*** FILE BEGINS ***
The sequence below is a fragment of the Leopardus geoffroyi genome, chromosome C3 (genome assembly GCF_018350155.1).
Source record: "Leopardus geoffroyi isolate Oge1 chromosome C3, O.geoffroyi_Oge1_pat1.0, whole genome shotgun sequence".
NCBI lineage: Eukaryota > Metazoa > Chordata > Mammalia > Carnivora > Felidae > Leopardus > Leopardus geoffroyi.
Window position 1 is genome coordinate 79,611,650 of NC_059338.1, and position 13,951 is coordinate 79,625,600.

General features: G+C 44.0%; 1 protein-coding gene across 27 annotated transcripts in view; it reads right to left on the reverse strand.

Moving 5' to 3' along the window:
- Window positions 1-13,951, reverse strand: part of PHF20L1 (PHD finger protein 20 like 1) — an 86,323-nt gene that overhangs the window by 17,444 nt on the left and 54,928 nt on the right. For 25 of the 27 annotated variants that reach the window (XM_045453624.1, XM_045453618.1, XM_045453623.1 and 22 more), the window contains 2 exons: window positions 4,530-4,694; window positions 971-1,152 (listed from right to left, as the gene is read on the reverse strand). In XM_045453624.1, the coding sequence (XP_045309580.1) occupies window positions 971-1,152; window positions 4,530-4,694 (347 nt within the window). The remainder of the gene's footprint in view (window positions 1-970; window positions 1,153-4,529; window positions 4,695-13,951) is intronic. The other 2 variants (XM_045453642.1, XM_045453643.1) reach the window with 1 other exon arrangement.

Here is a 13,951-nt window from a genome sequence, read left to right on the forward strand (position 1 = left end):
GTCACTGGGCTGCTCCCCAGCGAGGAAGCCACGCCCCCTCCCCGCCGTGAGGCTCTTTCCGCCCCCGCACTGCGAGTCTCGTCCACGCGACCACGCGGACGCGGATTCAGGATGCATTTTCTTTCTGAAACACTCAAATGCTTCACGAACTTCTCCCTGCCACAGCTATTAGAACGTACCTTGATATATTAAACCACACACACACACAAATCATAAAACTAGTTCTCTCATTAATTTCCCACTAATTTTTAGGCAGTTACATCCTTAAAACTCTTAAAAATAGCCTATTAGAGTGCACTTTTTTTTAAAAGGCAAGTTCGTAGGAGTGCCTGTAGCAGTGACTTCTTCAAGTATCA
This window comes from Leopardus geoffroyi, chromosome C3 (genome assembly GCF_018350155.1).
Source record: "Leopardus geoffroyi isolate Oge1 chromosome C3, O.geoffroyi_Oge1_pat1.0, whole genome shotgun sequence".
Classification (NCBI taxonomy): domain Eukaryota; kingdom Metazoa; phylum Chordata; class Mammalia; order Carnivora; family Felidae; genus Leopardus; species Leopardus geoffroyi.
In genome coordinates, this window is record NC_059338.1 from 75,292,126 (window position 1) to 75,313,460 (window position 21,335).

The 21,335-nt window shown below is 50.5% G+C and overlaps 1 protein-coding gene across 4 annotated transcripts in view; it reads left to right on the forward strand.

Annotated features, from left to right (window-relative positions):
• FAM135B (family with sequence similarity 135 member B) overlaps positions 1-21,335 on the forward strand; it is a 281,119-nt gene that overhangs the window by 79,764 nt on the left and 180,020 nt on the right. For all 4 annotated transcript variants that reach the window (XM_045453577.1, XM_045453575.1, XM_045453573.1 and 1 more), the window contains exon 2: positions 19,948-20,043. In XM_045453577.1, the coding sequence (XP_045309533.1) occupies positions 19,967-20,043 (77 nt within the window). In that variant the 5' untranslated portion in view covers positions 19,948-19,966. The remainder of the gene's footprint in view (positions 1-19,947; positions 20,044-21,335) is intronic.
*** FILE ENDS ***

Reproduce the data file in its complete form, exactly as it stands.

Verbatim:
The sequence below is a fragment of the Leopardus geoffroyi genome, chromosome C3 (genome assembly GCF_018350155.1).
Source record: "Leopardus geoffroyi isolate Oge1 chromosome C3, O.geoffroyi_Oge1_pat1.0, whole genome shotgun sequence".
NCBI lineage: Eukaryota > Metazoa > Chordata > Mammalia > Carnivora > Felidae > Leopardus > Leopardus geoffroyi.
Window position 1 is genome coordinate 79,611,650 of NC_059338.1, and position 13,951 is coordinate 79,625,600.

General features: G+C 44.0%; 1 protein-coding gene across 27 annotated transcripts in view; it reads right to left on the reverse strand.

Moving 5' to 3' along the window:
- Window positions 1-13,951, reverse strand: part of PHF20L1 (PHD finger protein 20 like 1) — an 86,323-nt gene that overhangs the window by 17,444 nt on the left and 54,928 nt on the right. For 25 of the 27 annotated variants that reach the window (XM_045453624.1, XM_045453618.1, XM_045453623.1 and 22 more), the window contains 2 exons: window positions 4,530-4,694; window positions 971-1,152 (listed from right to left, as the gene is read on the reverse strand). In XM_045453624.1, the coding sequence (XP_045309580.1) occupies window positions 971-1,152; window positions 4,530-4,694 (347 nt within the window). The remainder of the gene's footprint in view (window positions 1-970; window positions 1,153-4,529; window positions 4,695-13,951) is intronic. The other 2 variants (XM_045453642.1, XM_045453643.1) reach the window with 1 other exon arrangement.

Here is a 13,951-nt window from a genome sequence, read left to right on the forward strand (position 1 = left end):
GTCACTGGGCTGCTCCCCAGCGAGGAAGCCACGCCCCCTCCCCGCCGTGAGGCTCTTTCCGCCCCCGCACTGCGAGTCTCGTCCACGCGACCACGCGGACGCGGATTCAGGATGCATTTTCTTTCTGAAACACTCAAATGCTTCACGAACTTCTCCCTGCCACAGCTATTAGAACGTACCTTGATATATTAAACCACACACACACACAAATCATAAAACTAGTTCTCTCATTAATTTCCCACTAATTTTTAGGCAGTTACATCCTTAAAACTCTTAAAAATAGCCTATTAGAGTGCACTTTTTTTTAAAAGGCAAGTTCGTAGGAGTGCCTGTAGCAGTGACTTCTTCAAGTATCA
This window comes from Leopardus geoffroyi, chromosome C3 (genome assembly GCF_018350155.1).
Source record: "Leopardus geoffroyi isolate Oge1 chromosome C3, O.geoffroyi_Oge1_pat1.0, whole genome shotgun sequence".
Classification (NCBI taxonomy): domain Eukaryota; kingdom Metazoa; phylum Chordata; class Mammalia; order Carnivora; family Felidae; genus Leopardus; species Leopardus geoffroyi.
In genome coordinates, this window is record NC_059338.1 from 75,292,126 (window position 1) to 75,313,460 (window position 21,335).

The 21,335-nt window shown below is 50.5% G+C and overlaps 1 protein-coding gene across 4 annotated transcripts in view; it reads left to right on the forward strand.

Annotated features, from left to right (window-relative positions):
• FAM135B (family with sequence similarity 135 member B) overlaps positions 1-21,335 on the forward strand; it is a 281,119-nt gene that overhangs the window by 79,764 nt on the left and 180,020 nt on the right. For all 4 annotated transcript variants that reach the window (XM_045453577.1, XM_045453575.1, XM_045453573.1 and 1 more), the window contains exon 2: positions 19,948-20,043. In XM_045453577.1, the coding sequence (XP_045309533.1) occupies positions 19,967-20,043 (77 nt within the window). In that variant the 5' untranslated portion in view covers positions 19,948-19,966. The remainder of the gene's footprint in view (positions 1-19,947; positions 20,044-21,335) is intronic.